While you don’t have to be financially successful to enjoy fashion you might need just to afford to follow all the current trends. Clothing and fashion, in general, have slowly moved away from being its own industry and have now merged itself with almost every other industry.
We often hear about the increased interconnectivity between things in the modern world and fashion turns out, is no exception. Rebirth of fashion in the digital era has brought about some changes and has informed the consumer to the point that some time will even confuse these fashion brands. Switching to online presence has revolutionized quite a lot of industries across the globe. Starting from ordering food service by Uber Eats in the US, or getting one of the Norwegian odds bonus promotions here, the world is truly adapting to a new standard of services.
Fashion has slowly but surely expanded from being geared towards women to being a necessity for men who want to be taken seriously. It has moved on from the exclusivity of fashion shows and brand designers to Instagram influencers and self-made fashion icons. The field of fashion is changing and some are practices are bound to be left behind.
What is Fast Fashion?
When we think about fashion across the world it’s clear that the approach still varies. But what has been a topic of conversation across the globe but mostly in the developed countries has been the pricing of these fashion items and of course the environmental damage it causes. But more specifically why some brands can afford to price their items so cheap and why others pay so much extra money for the clothing that could be replicated for much cheaper. Conversations around clothing and fashion, about its sustainability and, are becoming quite popular.
Here we will try to break down three different price points for clothing, their sustainability metrics, and price points.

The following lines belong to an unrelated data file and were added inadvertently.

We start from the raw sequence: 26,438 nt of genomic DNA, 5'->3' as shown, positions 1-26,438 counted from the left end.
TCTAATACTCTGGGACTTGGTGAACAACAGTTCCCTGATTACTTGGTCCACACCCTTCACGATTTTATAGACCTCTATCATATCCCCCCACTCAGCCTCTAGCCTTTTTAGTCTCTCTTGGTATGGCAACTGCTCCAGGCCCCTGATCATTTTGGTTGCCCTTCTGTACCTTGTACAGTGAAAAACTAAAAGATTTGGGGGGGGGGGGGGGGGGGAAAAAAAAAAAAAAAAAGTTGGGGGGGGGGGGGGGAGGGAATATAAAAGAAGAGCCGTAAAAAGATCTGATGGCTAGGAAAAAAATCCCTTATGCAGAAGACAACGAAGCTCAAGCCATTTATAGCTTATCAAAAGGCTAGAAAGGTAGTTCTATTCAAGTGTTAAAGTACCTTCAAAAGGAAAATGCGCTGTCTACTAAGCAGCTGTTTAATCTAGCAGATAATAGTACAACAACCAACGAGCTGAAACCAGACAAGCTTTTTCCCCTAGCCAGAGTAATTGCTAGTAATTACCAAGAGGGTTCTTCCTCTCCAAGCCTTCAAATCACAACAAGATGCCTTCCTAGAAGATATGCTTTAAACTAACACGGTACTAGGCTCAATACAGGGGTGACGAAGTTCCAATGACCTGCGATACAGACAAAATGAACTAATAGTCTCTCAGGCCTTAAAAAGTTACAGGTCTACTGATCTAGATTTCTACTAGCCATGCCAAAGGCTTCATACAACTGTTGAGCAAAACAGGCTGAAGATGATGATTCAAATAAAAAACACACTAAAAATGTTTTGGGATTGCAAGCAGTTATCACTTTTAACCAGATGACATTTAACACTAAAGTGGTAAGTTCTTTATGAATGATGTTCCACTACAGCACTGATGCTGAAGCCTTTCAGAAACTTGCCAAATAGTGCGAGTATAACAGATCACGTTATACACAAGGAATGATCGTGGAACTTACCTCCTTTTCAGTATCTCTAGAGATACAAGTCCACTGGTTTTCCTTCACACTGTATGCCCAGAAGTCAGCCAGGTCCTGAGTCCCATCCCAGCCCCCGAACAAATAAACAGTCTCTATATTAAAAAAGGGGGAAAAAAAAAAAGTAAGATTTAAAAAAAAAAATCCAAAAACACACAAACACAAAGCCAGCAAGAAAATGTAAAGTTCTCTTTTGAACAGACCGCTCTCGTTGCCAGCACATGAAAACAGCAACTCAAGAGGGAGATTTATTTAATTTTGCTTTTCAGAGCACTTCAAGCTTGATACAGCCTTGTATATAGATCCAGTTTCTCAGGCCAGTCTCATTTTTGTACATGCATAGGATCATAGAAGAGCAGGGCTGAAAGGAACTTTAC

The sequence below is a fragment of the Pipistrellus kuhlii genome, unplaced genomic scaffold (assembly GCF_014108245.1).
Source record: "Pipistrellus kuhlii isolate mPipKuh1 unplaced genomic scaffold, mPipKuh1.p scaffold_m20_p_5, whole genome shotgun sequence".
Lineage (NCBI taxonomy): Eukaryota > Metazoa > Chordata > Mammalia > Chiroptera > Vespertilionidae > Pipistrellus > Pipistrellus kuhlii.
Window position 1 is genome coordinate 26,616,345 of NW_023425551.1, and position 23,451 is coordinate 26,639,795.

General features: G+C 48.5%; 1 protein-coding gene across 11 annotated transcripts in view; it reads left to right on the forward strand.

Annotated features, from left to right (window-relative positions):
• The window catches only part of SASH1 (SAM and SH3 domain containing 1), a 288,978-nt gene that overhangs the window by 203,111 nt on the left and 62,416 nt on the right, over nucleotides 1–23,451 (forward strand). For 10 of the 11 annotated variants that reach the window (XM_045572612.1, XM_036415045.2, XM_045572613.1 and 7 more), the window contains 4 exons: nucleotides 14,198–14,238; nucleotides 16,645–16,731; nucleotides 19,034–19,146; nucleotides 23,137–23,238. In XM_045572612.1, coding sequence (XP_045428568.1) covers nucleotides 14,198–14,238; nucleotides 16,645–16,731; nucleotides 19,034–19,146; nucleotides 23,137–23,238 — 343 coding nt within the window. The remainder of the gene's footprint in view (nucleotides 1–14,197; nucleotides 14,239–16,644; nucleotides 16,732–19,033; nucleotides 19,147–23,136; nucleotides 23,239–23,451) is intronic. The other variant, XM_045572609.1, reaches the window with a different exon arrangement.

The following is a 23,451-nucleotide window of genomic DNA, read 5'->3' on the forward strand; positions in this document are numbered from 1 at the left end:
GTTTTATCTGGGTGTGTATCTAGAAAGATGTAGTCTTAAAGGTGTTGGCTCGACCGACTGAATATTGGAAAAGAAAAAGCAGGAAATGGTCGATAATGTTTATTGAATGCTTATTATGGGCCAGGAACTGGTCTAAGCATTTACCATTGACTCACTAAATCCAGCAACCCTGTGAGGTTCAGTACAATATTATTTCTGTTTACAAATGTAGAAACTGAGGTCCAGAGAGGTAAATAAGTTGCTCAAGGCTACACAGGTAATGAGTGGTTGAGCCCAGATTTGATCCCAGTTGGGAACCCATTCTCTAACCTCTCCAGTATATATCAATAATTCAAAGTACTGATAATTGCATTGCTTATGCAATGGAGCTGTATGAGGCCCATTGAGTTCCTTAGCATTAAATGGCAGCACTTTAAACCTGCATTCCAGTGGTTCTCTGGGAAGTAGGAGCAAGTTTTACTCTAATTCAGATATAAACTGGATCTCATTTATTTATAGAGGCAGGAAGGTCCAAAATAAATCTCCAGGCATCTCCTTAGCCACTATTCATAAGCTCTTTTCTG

Generally, the most popular brands and the ones that are most affordable are fast fashion brands like Forever21, H&M or Zara. People have been quite fond of these stories. That was until their unsustainable and often violative practices came out to the public with multiple documentaries and social activists shedding light on these practices.
The awareness of what goes on behind the scenes in these brands has brought up a lot of questions and consumers are more actively seeking to shop more sustainably. While the price points of these shops work for the majority of people, some of them have trouble getting behind these practices that save money on cheap materials, unacceptably low waged in overseas factories and stealing the designs from high-end designers.
Where the upper middle class shops
The sort of middle ground between designer items and fast fashion brands are slightly more expensive but usually deliver quality that can actually last. Since these brands usually producer their products in Europe and work on their own designs they tend to cost more.
And while you would think that it would be more of a bargain to purchase from fast fashion stores, the quality that they offer also means that you will probably have to repurchase them soon enough. While shopping at their middle ground stores may cost a little more but will, in the end, be more long-lasting saving you money and time on trying to get a new piece of clothing.
Are Designer clothes worth it?
We often don’t understand people that show exclusively at the designer stores. The quality of these items is sure great but it’s not that much better than the clothing you would find at one of the more expensive but still non-designer shops. It can seem unreasonable, even foolish to spend so much on clothing just because it is made by a certain brand but what is the actual reasoning behind these purchases is more often than not related to the status and the experience.
Designer brands and wearing their items grant the person status, a sort of exclusivity that just can’t be achieved by the quality of clothing alone. There are trends that come from these designers and if you chose to follow them you’re more focused on the idea rather than the quality of clothing.
Today the message behind fashion is more important than the physical aspect of fashion itself. When you support a designer you might not actually think that the clothing fabrics and the work that went into it is worth the price point but the idea behind some pieces and what they convey sometimes is valued way higher than the actual clothing itself. That is the main idea behind the basic white cotton t-shirt being $300 or “ironic” clothing. It can be frustrating to look at people blow their money on items that they could have gotten for much cheaper but then again it’s more about the experience of owning a very specific piece of clothing that sends a message not only about your status but your opinions and views as well.
It can be a powerful tool for sending the message about yourself to the world. When you look at it that way it is easy to see why some people do it. It doesn’t make it very practical but then again, fashion rarely is.